Bowe did very well to chip and gather to score but I’m sure he will admit that he got particularly lucky with the bounce as he actually sliced his chip to the right. Normally that ball will bounce to the right, not left as it did.
We even got a rare break from officialdom. Referee Pearson could have carded Cian Healy for his ‘lazy running’ in the first half, but mercifully didn’t. It reminded me of a Leinster Senior Cup Final between Terenure and Lansdowne from the late 80s when Lansdowne’s Donal Spring found himself running back in the heart of the Terenure backline and received the ball at third centre. He promptly about turned and sprinted away to score a valid try. I can still picture Paul Haycock’s face.
Back in studio, George had done a 180 of equally startling proportions. From not being able to see how Ireland could win, he now couldn’t see how France could win. He didn’t even advance the ‘subject to the next score’ qualifier.
Everyone else I know, however, understood that France at home could close a gap like that inside five minutes, especially if they got the next score. So it wasn’t all that surprising that they achieved it within twenty. However, Ireland’s propensity to concede penalties was frustrating and perhaps belied a lack of trust in their defence.
When that defence was breached by Fofana, it was only after France benefited from a fair degree of luck as they initially botched their handling and it looked like Ireland might get a useful fly-hack downfield. It came as cold comfort as the team regrouped behind the line that France had still failed to engineer a constructive move.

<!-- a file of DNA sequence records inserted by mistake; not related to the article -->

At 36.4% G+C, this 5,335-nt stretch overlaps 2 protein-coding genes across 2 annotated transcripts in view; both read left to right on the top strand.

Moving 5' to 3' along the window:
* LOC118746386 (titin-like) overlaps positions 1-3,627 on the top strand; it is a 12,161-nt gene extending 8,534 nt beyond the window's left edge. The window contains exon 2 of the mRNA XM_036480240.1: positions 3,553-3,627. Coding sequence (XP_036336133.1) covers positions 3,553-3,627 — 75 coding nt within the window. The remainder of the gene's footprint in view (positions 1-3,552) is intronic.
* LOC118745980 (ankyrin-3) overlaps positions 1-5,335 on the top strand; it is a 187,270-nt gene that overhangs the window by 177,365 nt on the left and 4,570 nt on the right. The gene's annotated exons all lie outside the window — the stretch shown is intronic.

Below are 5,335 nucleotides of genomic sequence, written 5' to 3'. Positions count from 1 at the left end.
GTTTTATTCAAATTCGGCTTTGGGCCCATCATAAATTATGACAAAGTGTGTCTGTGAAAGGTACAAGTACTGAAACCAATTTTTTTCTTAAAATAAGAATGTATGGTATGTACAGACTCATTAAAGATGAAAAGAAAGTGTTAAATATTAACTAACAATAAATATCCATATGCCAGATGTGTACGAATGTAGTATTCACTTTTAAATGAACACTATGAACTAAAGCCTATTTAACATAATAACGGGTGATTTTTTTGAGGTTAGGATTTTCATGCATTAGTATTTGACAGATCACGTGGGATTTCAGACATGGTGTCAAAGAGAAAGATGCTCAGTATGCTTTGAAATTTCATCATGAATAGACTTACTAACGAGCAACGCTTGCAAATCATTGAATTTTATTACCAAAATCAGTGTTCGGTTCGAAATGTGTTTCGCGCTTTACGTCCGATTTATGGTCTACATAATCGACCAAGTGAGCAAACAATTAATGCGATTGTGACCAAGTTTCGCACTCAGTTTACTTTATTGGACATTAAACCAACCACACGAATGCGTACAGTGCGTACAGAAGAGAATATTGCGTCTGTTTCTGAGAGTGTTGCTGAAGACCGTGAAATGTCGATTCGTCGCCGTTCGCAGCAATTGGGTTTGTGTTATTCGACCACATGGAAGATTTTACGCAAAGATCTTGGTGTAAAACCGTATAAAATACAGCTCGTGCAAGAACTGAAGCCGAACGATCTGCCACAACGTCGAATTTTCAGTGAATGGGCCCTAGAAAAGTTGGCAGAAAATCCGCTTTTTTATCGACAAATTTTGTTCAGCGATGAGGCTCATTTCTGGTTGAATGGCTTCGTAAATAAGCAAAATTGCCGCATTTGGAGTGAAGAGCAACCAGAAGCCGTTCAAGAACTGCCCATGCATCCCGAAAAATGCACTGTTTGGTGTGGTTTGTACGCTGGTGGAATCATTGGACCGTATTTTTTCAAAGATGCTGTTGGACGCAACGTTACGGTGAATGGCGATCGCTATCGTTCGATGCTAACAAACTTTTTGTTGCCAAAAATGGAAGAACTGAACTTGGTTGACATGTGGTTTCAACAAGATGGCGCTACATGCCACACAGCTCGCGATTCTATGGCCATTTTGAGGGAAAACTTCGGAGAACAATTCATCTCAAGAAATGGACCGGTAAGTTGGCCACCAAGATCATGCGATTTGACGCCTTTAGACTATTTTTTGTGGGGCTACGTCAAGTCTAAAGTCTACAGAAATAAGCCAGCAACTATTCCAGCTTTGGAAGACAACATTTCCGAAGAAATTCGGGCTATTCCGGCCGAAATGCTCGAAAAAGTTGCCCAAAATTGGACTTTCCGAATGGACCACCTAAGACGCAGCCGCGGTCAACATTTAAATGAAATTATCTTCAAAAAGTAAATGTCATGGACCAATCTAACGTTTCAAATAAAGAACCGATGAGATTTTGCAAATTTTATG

The really impressive aspect of this performance, however, was that after 20 minutes of near constant pressure from France and with all the momentum now behind the home team who had just equalised, Ireland came back storming at France.
When France get on top at home and the crowd get in the mood, turning things around must seem like reversing an oil tanker. However, Ireland changed the match as quickly as George changed his mind. Cue ten minutes pounding at the French who, it must be said, did extremely well not to concede so much as a penalty.
While Ireland did brilliantly to turn the tide, there was frustration in the way that we lost a crucial lineout five metres from the French line (this has become a bit of a habit) and also when the wet ball slipped out of Gordon D’Arcy’s grasp when attempting a simple pass, allowing the French relief when under the cosh.
Ireland also deserve credit for not conceding any penalties or affording France prime drop goal position when under pressure themselves at the death. After the Wales experience, it would have been too cruel.
What this team has done is to show future Ireland teams the way. To prosper in Paris, you have to attack them when they have the ball and show courage on the ball as well. Fire and ice. We’ll get there yet if we maintain this defensive strategy.
At some point in the distant future when our planet has been colonised by aliens, the commander of the imperial forces when reporting back to base command on the pursuits of the locals, will use footage of Rob Kearney chasing his own kicks and picking the ball off the nose of opponents as an example of one of the skills unique to this indecipherably complex local pastime called rugby.